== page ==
Other names: Brussels Griffon, Griffon, Belgium Griffon
Did somebody order an Ewok ? This tenacious but loveable little character may weigh little more than a large watermelon, but he has a whole lot of substance inside. While he may be a little delicate for more rambunctious human youngsters, the Griff will make a warm and enthusiastic addition to most family-types or for individuals who are able to give him the contact time he requires.
Key facts about the Griffon Bruxellois
Origins and history
This Belgian toy-terrier can trace his lineage to the “Smousje,” a common hunter in the Brussels area from where the Griffon takes his name. The Smousje was cross-bred with such unlikely suiters as the Affenpinscher, Ruby King Charles Spaniel and the Pug, and the keen dog observer can spot elements of each of these distinguished dogs in today’s Griffon.
Developing as an ardent rat-catcher, the Bruxellois found work with the common people and the aristocracy alike, where his fine character and peculiar looks won him favour; Queen Marie Henriette was a particular fan, and took to breeding the little dogs and distributing them across Europe. He arrived in England in the 1890s, where he quickly won over small bands of enthusiasts, and indeed he has the British to thank for his survival through two world wars, when his numbers were decimated.
Of late he has achieved some considerable celebrity, appearing in the paintings of Mary Cassatt, films such as Gosford Park, Sweet November, The First Wives Club, and Teaching Mrs. Tingle; his cousin, the Petit Brabançon, played Carter’s morbid dog in the sitcom Spin City; and the Ewok connection is no coincidence, since George Lucas was an owner, and the Star Wars design team drew inspiration from the short fellow.
But the Griffon Bruxellois received his greatest popularity boost following the 1997 movie As Good As It Gets: six Griffs - Timer, Sprout, Debbie, Billy, Parfait, and Jill – took it in turns to play Verdell, the dog of Greg Kinnear’s character, Simon Bishop. So adorable was their collective performance, the ripples of demand were felt by Griffon breeders across the movie-going territories.
FCI breed nomenclature
Group 9 - Companion and Toy Dogs
Section 3 : Small Belgian Dogs
Physical characteristics of the Griffon Bruxellois
Female : Between 8 and 11 in
Male : Between 8 and 11 in
Female : Between 7 and 13 lb
Male : Between 7 and 13 lb
Red or red-black, sometimes with black areas.
Type of coat
The Griffon Bruxellois hair is medium length, rough coated with an undercoat.
Very dark brown.
This small, keen, bearded dog doesn’t just look intelligent: he looks like an academic. He’s very small, but very sturdy considering he’s attributed to the toy genre of dog. His head is relatively large compared to the rest of his body, and arresting in its human-like countenance. His snout ends abruptly, although his jutting jaw gives it something of an epilogue. His ears flop forwards, and are absolutely adorable – but live somewhat in the shadow of that formidable beard, which is his defining feature. His back and legs are subtly muscular, his tail high and erect. His hair is wiry, rough, and more or less straight; it may be wavy, but never curly. The Brussels is a beige-ish red, with more or less blackness to it, while his cousin the Griffon Belge is black and tan.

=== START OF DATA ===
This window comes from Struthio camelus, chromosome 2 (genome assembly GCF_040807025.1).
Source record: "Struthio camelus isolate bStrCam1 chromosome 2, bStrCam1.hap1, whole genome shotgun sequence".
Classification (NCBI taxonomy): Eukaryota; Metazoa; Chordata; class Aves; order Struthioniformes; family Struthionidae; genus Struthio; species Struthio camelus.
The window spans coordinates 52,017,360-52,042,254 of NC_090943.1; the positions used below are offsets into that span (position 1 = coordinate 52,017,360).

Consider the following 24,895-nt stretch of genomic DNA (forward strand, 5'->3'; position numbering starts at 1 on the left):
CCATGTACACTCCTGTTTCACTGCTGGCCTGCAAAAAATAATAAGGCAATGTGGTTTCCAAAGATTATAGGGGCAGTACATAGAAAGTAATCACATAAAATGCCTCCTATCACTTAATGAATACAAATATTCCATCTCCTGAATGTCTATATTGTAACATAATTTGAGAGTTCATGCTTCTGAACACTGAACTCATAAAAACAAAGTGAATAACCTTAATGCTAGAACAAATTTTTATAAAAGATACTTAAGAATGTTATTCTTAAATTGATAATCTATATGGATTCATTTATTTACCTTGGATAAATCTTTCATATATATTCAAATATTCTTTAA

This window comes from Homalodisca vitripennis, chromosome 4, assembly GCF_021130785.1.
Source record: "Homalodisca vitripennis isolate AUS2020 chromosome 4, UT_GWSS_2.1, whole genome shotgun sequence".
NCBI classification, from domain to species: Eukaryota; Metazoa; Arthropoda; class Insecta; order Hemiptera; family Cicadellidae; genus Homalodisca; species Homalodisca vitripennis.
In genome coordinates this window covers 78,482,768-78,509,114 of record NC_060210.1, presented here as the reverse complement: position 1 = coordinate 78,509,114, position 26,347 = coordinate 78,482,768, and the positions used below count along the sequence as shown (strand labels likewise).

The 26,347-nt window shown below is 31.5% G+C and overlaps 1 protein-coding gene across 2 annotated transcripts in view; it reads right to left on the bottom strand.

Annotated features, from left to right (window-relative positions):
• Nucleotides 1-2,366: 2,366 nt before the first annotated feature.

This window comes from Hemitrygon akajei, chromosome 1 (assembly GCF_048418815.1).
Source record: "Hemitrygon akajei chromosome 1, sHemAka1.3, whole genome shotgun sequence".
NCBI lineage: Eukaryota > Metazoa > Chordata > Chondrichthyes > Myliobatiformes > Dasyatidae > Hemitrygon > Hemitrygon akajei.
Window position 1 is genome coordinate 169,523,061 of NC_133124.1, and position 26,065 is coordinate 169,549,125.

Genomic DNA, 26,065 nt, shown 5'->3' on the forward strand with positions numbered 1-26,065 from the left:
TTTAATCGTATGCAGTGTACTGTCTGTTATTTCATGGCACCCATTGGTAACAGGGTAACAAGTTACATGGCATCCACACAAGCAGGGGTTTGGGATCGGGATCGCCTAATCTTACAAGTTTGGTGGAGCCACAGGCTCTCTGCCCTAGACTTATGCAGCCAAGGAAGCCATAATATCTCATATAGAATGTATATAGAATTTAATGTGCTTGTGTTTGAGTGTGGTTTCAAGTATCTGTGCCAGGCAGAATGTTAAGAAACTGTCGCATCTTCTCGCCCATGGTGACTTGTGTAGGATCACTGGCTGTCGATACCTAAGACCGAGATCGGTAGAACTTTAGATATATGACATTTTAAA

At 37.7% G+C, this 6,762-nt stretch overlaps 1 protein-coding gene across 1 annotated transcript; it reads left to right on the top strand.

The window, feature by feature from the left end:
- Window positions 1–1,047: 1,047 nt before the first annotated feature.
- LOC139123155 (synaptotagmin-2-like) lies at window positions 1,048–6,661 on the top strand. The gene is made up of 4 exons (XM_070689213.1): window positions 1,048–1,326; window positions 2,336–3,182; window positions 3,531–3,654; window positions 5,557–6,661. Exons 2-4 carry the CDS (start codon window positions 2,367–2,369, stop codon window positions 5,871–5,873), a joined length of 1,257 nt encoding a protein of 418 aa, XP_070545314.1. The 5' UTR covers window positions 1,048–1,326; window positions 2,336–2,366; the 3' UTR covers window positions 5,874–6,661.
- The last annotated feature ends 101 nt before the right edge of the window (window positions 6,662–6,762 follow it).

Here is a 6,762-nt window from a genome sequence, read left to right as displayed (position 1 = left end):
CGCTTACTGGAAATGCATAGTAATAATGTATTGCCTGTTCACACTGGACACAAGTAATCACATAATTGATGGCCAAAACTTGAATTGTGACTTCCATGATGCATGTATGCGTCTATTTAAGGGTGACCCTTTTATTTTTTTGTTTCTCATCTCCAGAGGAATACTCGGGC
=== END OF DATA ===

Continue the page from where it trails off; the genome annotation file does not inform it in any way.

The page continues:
Good to know
Griffons are very difficult to breed and many perish during childbirth or during puppyhood. Amateurs should not encourage procreation among their pets.
The Griff forms a strong bond with his family and illustrates this with the warmest affections.
This dog was once a worker, and retains the energy and enthusiasm of his working generations. Although he is strong for his size, he is too fragile for tussling.
He’s not the calmest of fellows, since his high energy levels drive him to constantly seek stimulation. He’s not neurotic, but may become barky or mischievous if neglected.
The Griff is a clever fellow and gives every impression that he would devote himself to building model aeroplanes if left to his own devices. However, this is not the case and this little dog should not be trusted with glue.
His rat-catching instincts may not have fully-subsided, so he should always be chaperoned in the company of the family hamster.
Fearful / wary of strangers
This Bruxellois is generally warm towards people he doesn’t know, although it varies from dog to dog and early socialisation is essential. His ancestors were used as guard dogs, although due to his size he is more of an alarm function than a physical deterrent.
The Griff requires the close company of his family and soon becomes unhappy without it; however, he is a free-thinker, and may act stubbornly or bring his own ideas to the table if not well-disciplined.
Behaviour of the Griffon Bruxellois
This dog does not like being alone. He will demonstrate his displeasure with small and ingenious acts of protest.
Easy to train / obedience
His intelligence and sociability make the Griff a good subject for education; however, his wilfulness and sensitivity may inhibit his progress if he is treated too harshly or pushed beyond his comfort zone.
He is quite a barky one; he will let you know when someone’s at the door, or he’s happy, or he wants your attention. Anti-bark training is recommended.